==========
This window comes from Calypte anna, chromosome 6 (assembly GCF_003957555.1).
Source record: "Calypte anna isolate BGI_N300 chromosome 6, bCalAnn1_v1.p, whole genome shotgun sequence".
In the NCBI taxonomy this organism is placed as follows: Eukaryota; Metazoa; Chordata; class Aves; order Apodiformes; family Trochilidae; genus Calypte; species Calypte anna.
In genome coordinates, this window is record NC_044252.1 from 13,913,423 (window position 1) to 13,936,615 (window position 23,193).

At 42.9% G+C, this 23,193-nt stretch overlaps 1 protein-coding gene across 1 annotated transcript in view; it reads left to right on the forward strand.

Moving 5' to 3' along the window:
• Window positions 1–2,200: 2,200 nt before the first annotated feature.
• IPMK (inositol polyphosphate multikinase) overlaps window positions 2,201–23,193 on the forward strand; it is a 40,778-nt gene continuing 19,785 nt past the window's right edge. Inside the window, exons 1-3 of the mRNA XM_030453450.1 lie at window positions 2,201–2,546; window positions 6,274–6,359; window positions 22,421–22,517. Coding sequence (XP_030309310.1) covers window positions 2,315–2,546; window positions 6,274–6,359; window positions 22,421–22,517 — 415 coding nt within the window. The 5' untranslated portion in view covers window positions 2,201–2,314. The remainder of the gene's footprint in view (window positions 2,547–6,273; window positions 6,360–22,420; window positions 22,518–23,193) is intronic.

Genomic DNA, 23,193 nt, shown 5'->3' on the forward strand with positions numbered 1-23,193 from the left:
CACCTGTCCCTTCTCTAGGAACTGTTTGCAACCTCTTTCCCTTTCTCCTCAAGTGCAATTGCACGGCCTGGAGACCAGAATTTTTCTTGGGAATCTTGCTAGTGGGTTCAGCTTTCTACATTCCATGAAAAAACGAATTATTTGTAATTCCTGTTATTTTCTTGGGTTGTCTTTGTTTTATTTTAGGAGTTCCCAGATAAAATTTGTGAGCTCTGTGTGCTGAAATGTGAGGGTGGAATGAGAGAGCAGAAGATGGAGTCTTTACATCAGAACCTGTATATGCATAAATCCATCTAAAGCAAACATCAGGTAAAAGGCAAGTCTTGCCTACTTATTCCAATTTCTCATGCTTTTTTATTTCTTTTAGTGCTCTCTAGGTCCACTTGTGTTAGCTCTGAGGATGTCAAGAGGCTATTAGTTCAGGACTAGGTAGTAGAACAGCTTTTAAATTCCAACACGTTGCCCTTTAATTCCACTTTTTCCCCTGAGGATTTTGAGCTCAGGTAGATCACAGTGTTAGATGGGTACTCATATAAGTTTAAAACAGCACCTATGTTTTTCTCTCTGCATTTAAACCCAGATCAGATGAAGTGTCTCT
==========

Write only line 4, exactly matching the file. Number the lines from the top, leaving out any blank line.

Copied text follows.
In genome coordinates, this window is record NC_044252.1 from 13,913,423 (window position 1) to 13,936,615 (window position 23,193).